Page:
At 15, Nicolás said he was a troop leader, in charge of 16 people. Then at 16 he was head of his unit of 30 people. At 17, he became a representative of his company, responsible for 64 fighters. During this time he was also a part of the front commander’s security team. Observers have commented that the FARC leadership often promotes young recruits particularly quickly, as a means of giving them a perceived stake in the organization.
Nicolás said that his own desertion, at the age of 18, was aided by the knowledge his position of responsibility had given him about his location in the jungle.
After waiting for a particularly rainy night — so the sound of raindrops against the tents would disguise footsteps — he fled along with two friends, though he has since lost contact with both. He said he had to free one of them who was tied to a tree for having previously tried to desert.
‘There may be peace talks going on, but to them, people who desert are still sapos‘
“I stopped believing in it all,” he said, remembering his decision to go and visibly troubled with a slight quiver in his lips. “I spent all that time living something I no longer believed.”
In the year since he deserted Nicolás said he has made sure none of his neighbors know how he spent his adolescence. Meanwhile, he said, he has received death threats from FARC rebels, but they haven’t tracked him down beyond his cellphone number.
“There may be peace talks going on, but to them, people who desert are still sapos,” he says, using the Spanish word for toad and for traitor.
Looking back on it all, Nicolás highlighted the discipline of life in the rebel ranks. Despite the camaraderie and rhetoric of social justice and equality, the front commander was never “a brother” and always “a boss.”
“You can’t sleep easy in the guerrilla. You can’t dance, you can’t play, and you can’t talk with your family,” Nicolás, now 19 years old, said of the six years he spent as a rebel. “That’s where my youth went.”
Nicolás also talked about the requirement to get permission from superiors before starting a romantic relationship.
‘You can’t sleep easy in the guerrilla. You can’t dance, you can’t play, and you can’t talk with your family… That’s where my youth went’
Women make up about a third of the FARC’s fighting force but pregnancy is forbidden. Nicolás said that contraceptive hormonal implants were available but that some rebels, many of whom have almost no education, didn’t understand when they were effective. He also confirmed long-standing reports that pregnant combatants were forced to have abortions, even very late ones, something the FARC has long denied.
“If they have a baby they won’t want to stay,” the ex-guerrilla said. “So they make them have an abortion and they stay. They do it six or eight months into the pregnancy.”
‘Crying is forbidden… Crying says you’re not loyal to what you’re doing’
Nicolás also spoke of the pressure on combatants to put on a front of emotional stoicism at all times.
“Crying is forbidden,” Nicolás explained, wiping his brow. “Crying says you’re not loyal to what you’re doing.”
So Nicolás said that when he got upset about something he tried not to think about it, and he didn’t cry.
According to a 2012 report by Colombian doctor Natalia Springer, the prohibition on crying has a particular impact on the moral compass of child soldiers, as it stops them asking about the pain caused by the violence they are participating in.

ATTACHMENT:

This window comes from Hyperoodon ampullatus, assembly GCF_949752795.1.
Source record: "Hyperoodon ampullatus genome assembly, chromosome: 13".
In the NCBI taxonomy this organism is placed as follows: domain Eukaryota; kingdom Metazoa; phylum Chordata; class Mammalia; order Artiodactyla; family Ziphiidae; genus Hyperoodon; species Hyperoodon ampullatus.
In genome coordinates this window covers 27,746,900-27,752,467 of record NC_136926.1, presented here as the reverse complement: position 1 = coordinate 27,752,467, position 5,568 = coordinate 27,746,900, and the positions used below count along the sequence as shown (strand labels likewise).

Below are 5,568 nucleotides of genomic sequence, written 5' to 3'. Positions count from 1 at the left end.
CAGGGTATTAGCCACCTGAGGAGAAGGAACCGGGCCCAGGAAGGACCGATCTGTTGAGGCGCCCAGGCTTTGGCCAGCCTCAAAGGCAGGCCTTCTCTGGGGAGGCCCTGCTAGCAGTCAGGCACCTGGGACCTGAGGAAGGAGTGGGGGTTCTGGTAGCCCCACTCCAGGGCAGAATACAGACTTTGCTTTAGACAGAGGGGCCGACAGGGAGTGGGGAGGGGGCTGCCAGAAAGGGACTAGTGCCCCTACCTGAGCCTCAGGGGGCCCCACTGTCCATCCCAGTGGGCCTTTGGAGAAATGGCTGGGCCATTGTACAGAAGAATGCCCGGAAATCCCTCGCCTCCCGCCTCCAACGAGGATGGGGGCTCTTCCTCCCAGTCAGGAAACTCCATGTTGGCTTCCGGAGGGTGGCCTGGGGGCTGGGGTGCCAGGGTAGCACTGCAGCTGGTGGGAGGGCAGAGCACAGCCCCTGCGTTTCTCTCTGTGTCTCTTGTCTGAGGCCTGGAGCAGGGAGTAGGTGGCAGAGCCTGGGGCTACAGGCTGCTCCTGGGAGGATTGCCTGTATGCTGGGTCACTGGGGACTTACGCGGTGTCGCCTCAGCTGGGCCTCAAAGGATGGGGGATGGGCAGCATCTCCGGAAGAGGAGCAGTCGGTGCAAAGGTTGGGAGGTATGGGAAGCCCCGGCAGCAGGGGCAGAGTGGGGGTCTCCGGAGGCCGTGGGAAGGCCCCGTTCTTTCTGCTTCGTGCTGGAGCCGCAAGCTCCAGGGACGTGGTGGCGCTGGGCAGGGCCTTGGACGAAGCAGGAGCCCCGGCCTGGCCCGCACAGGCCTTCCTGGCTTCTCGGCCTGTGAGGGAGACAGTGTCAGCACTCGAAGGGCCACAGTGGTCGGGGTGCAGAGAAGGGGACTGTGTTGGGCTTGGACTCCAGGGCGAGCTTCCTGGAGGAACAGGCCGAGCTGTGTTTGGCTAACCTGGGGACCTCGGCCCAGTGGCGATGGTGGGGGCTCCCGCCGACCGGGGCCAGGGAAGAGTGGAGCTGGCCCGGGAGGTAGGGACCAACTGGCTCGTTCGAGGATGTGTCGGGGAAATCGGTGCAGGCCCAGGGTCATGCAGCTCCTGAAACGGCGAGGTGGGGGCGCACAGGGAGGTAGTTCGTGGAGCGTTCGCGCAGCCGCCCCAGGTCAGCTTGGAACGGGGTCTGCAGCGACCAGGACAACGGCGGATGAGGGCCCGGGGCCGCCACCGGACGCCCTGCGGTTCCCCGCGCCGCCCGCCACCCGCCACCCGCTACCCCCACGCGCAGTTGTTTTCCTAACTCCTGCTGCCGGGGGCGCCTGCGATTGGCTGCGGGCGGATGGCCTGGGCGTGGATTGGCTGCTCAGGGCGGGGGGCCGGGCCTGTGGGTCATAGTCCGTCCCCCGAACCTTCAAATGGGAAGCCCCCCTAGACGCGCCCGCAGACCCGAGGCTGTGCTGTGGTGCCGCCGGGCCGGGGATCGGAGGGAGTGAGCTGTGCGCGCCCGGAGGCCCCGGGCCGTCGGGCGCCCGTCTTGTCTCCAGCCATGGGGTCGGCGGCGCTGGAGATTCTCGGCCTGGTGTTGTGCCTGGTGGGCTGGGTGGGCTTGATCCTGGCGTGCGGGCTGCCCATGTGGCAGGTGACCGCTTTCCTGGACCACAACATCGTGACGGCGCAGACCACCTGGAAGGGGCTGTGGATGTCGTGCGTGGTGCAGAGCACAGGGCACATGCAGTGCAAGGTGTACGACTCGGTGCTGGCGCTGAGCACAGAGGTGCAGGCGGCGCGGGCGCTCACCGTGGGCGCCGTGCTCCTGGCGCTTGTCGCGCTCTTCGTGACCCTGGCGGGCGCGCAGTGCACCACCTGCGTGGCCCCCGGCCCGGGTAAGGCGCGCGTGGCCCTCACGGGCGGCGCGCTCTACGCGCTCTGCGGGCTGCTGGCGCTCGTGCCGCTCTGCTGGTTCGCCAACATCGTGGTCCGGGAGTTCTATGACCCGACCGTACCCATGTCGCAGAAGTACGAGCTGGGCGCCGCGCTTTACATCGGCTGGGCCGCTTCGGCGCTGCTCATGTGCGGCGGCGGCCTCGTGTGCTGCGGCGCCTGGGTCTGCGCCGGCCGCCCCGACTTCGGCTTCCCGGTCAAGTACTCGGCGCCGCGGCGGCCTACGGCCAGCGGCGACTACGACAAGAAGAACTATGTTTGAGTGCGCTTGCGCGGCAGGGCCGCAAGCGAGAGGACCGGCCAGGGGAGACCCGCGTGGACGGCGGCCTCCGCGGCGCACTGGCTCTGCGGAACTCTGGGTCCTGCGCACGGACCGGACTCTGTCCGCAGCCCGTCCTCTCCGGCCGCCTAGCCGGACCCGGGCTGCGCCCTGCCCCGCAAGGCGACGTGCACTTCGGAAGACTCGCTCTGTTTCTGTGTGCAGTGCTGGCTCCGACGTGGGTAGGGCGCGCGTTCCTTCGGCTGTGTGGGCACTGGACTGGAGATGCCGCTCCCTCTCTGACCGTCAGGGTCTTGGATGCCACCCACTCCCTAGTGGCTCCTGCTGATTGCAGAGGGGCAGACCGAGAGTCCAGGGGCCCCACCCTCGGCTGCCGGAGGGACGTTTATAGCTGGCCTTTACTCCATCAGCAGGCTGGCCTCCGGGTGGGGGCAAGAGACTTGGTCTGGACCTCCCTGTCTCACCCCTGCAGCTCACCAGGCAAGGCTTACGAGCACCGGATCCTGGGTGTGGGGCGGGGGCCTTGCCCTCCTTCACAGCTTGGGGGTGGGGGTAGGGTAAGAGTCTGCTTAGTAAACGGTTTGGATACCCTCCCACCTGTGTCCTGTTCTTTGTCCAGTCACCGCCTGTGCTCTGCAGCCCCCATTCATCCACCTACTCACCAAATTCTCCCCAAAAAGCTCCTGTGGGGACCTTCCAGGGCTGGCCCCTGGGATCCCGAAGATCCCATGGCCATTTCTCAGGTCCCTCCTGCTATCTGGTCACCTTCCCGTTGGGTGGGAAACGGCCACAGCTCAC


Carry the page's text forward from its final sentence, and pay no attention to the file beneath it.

Now, as peace talks rumble on and a final accord is all but guaranteed in 2016, the FARC have been keen to distance themselves from their most blood-curdling abuses. In December the rebel leadership apologized for a massacre in the western Chocó department that took place in 2002, the first time the group has publicly accepted responsibility for civilian bloodshed.
The agreement that child soldiers will be released from rebel ranks was also described in Sunday’s joint statement as a “trust building measure.” But what is said at the negotiating table does not always apply to the jungle.
‘Kids in the countryside love guns. And a lot them won’t hand them in… It’s the reason they joined’
Nicolás said that the group was still recruiting kids as young as 14 or 15 when he deserted last April, three months after the FARC had announced it would stop recruiting children under 16 years old.
Human rights groups have also noted that recruitment of minors has continued since last year’s promise that it would stop.
The military intelligence source said he believes that such recruitment could be motivated by a desire to swell the rebel ranks ahead of its conversion into a political party. But whatever the reason, Nicolás said it is always dangerous to train children how to use weapons they might be reluctant to hand over once the peace is signed.
“Kids in the countryside love guns. And a lot them won’t hand them in,” Nicolás said. “It’s the reason they joined.”
Such statements feed fears that many demobilized rebels will join other armed groups or criminal gangs.
Olga Acevedo, who works with the NGO War Child in Colombia to protect children from conflict, said that reintegrating child combatants back into society will probably be particularly difficult given the lack of opportunities.
“If they can’t get an education, then it is always tempting to join an armed group,” she said.
Nicolás gave no indication he was tempted to return to arms, but his story did suggest his own reintegration has been hampered by the fact that so many Colombians distrust the rebels. It also appeared to confirm the warnings of some peace workers that rebels also find it hard to trust civilians.
“These people have lived most of their lives in fear,” said Liduine Zumpolle, director of Manos Por La Paz. “They don’t know how to trust in anyone.”